She’s one of the most famous redheads in Hollywood, and Frances Fisher is still firing things up. The 61-year-old actress’ latest project is a creepy reincarnation drama, Resurrection, premiering at 9 p.m. Sunday on ABC. We caught up with Fisher, who talked about the possibility of life after death, among other topics.
Can you talk about your character in “Resurrection”?
Lucille Langston lives in a small town in Missouri and has been married for over 40 years to Henry Langston [Kurtwood Smith from That ’70s Show]. A decade into their marriage, their 8-year-old son Jacob drowned in the river behind the house. Thirty-two years later, Jacob returns at the exact age he died. Lucille believes his return is an answer to her prayers. She is invigorated by this second chance to raise her son and is fiercely protective of him.
What do you personally think about reincarnation?
Whatever. ...anything is possible. I’ve lost many family members and friends. If someone were to come back I’d like to ask unanswered questions, to cherish the time with them and not take anything for granted.
Did you have fun playing a fashion editor on “Castle”?
I had fun playing that character [but] I don’t care at all about fashion in my daily life.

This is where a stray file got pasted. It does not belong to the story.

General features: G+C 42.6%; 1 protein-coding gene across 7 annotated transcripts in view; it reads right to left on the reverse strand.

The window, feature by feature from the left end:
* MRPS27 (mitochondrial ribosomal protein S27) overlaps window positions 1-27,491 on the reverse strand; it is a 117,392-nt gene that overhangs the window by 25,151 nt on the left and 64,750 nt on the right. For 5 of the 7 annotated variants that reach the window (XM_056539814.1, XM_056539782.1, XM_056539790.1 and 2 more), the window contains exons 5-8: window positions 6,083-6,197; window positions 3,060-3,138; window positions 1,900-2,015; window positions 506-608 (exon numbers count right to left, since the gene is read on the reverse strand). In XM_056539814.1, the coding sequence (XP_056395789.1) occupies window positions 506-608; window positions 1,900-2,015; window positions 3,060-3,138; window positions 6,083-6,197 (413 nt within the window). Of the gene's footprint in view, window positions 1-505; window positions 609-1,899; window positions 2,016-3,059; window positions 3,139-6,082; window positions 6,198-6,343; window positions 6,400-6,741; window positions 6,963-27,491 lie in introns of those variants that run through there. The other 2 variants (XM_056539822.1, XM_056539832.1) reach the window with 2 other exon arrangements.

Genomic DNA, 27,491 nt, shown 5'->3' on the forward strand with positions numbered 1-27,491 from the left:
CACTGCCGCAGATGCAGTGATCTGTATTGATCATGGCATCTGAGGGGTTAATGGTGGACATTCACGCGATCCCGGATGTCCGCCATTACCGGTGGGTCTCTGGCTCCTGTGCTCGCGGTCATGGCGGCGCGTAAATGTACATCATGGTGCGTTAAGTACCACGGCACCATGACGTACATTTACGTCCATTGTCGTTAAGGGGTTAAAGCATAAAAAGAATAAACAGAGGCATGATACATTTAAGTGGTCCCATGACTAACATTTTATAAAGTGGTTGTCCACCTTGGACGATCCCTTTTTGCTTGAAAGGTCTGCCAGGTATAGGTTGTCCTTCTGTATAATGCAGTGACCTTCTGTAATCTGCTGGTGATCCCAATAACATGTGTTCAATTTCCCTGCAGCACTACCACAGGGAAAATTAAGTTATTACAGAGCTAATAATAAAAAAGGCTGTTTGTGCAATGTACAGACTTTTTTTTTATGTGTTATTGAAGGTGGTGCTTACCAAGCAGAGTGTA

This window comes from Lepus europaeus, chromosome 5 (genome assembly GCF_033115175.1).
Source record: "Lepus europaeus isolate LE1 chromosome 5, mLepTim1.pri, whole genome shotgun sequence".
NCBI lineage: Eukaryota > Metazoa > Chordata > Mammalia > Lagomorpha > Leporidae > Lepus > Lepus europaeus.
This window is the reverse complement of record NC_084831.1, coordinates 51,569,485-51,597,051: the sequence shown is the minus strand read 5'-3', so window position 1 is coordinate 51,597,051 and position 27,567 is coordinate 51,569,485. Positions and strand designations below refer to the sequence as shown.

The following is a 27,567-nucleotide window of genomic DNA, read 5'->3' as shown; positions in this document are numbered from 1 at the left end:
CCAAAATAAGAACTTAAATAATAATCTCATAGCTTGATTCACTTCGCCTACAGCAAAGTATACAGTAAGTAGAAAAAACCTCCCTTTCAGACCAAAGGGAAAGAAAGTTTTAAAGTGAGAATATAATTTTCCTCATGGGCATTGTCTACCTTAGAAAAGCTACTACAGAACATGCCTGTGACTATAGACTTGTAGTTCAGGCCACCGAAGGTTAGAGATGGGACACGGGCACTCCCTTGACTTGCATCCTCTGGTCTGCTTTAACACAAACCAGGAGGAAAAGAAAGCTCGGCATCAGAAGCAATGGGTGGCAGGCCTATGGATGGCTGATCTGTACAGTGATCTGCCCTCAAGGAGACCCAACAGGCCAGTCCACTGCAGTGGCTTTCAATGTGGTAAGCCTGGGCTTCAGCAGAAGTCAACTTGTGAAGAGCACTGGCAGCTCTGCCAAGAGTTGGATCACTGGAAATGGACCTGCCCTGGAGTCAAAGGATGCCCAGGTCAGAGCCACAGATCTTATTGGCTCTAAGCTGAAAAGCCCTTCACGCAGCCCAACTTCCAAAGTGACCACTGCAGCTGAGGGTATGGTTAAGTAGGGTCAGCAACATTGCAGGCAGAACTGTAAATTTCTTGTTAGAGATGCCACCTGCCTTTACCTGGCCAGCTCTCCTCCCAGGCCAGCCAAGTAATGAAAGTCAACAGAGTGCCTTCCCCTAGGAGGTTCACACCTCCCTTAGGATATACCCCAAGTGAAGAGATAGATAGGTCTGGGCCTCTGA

What did you think of the Oscars?
They were a definite improvement over last year.
You look fantastic. Do you have any beauty/health secrets to impart?
I am a vegan. I don’t drink caffeine or alcohol, and I do not eat gluten. Forgive and be grateful.
You have such a great and varied career. Can you pick favorites?
All the roles I’ve played live inside me; all part of the tapestry of my experience. I think a particular memorable role would be for the audience to decide, because all are memorable to me.
What's next for you?
I’m shooting guest stars on Rectify and The Killing this month, and I have some films coming out this year: Henry Jaglom’s The M Word, and George C. Wolfe’s You’re Not You.
When fans see you, what character do they know you for most? Is it “Titanic”?
It all depends on who they are. Mostly they remark about my Law & Order character, sometimes Lucille Ball, sometimes Ruth DeWitt Bukater. Because films are easily accessible these days, someone may randomly comment on a film I did years ago.